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prayer pings #6

Commenting on the Talmud's discussion about ברכות התורה (the daily Torah blessings), Tosafot asks why these blessings are different from all other blessings that are recited prior to the performance of a mitzvah. In all other cases, if a person recites the bracha and performs the mitzvah, and then at some time later in the day desires to perform that mitzvah again, she recites the bracha again as well. "Yet we", Tosafot asks, "who do not learn Torah in the morning - for we are busy at that hour - and then at midday or even later find a time to learn, why do we do not recite the brachot over the Torah a second time?"

Tosafot answers, "Torah study is different, in that we never completely resign ourselves to being in a state of non-learning, for we know that the mitzvah to learn is day and night. And so all day long, no matter what we are doing, it is as if we are in a state of learning".

Tosafot implies that this is also why - again unlike other brachot over mitzvot - the bracha over Torah study does not need to be followed immediately by its "act" at all. It's not a problem that we recite these brachot in the morning, and then don't actually study till many hours later. Because the mitzvah of study is always on our minds. Tosafot cites the custom of the French Jews (which is our universal custom today) to specifically engage in a measure of Torah study - the priestly blessing and the Mishna of אלו דברים - immediately after the brachot, but then insists that there is no actual need to do this. For even when we are not actively learning, we are thinking about when we will be actively learning. And this intention, this yearning, suffices.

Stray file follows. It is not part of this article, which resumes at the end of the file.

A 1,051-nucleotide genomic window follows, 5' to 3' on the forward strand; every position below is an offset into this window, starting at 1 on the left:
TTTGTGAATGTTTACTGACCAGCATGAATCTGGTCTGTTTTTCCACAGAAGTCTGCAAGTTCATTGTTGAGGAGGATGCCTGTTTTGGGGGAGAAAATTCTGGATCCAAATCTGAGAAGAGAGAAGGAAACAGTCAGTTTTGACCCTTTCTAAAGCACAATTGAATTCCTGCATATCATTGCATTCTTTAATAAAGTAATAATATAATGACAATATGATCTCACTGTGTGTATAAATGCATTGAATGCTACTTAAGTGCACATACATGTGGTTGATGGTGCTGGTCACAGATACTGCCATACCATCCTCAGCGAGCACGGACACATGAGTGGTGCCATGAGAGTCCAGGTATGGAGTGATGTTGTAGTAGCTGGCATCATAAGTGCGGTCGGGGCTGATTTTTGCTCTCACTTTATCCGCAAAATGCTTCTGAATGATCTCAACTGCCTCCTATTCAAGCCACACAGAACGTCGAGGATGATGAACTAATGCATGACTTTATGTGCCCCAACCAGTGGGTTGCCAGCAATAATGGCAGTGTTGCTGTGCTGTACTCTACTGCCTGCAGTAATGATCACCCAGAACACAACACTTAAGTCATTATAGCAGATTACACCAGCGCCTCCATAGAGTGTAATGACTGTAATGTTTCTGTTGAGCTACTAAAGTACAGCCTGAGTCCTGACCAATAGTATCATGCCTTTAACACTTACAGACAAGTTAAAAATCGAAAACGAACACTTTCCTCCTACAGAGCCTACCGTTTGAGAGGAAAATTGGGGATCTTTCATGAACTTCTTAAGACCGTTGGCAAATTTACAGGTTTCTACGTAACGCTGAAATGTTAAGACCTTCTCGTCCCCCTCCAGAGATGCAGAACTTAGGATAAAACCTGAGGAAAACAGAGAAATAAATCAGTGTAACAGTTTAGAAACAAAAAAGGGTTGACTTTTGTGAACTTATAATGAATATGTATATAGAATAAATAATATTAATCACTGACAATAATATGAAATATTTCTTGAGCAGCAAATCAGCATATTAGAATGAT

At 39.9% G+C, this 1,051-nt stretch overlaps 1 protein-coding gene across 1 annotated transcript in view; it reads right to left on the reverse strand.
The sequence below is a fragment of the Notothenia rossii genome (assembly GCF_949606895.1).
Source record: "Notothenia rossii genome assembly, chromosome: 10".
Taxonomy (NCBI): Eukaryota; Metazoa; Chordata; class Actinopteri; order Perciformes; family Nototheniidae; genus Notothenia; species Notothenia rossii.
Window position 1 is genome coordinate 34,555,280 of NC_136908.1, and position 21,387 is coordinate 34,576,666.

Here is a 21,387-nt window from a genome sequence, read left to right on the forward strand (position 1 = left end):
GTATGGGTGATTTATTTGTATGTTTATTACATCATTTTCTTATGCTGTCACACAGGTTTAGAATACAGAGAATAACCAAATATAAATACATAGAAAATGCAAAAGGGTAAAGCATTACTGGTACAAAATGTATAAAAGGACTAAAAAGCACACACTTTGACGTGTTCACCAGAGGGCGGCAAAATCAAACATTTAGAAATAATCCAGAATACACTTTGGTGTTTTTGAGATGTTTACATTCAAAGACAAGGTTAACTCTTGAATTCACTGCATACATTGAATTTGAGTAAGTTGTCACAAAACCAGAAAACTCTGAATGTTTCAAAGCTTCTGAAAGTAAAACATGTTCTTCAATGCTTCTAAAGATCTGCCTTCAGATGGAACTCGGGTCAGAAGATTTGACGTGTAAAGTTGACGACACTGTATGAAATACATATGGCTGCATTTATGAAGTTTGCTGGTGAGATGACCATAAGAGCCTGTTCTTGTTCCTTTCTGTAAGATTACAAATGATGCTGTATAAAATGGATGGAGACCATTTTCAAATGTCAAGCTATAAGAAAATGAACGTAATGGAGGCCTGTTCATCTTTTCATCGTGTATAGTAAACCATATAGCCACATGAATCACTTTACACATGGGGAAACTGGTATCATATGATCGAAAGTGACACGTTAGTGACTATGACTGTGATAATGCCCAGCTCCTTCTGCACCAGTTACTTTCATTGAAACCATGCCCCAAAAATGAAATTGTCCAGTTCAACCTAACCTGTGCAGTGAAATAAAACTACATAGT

The Shulchan Aruch codifies this law that a person who has stopped learning and turned his attention to other matters, does not have to repeat the brachot upon returning to learning, "because his intention is to return to learning". One of the commentaries infers from this that if a person were truly not intending to learn any more, than he would need to recite the brachot again when he changes his mind later. But this opinion is rejected, "for the Shulchan Aruch did not say 'if his intention is to return to learning', rather 'because his intention is to return to learning'. A person always has in mind that if a spare minute would by chance present itself, he would take that moment to learn."

The Halacha here is making an assertion about our core identity. We are people who are either learning Torah, or who are thinking about when we will be doing so next. Or perhaps, that even when we are doing something other than learning, we are constantly on the lookout for a Torah teaching that this is embedded within this other activity. Or both.

When we recite the morning brachot over Torah study, we are not merely blessing. We are aspiring.

 

--Rav Yosef

Sun, November 17 2019 19 Cheshvan 5780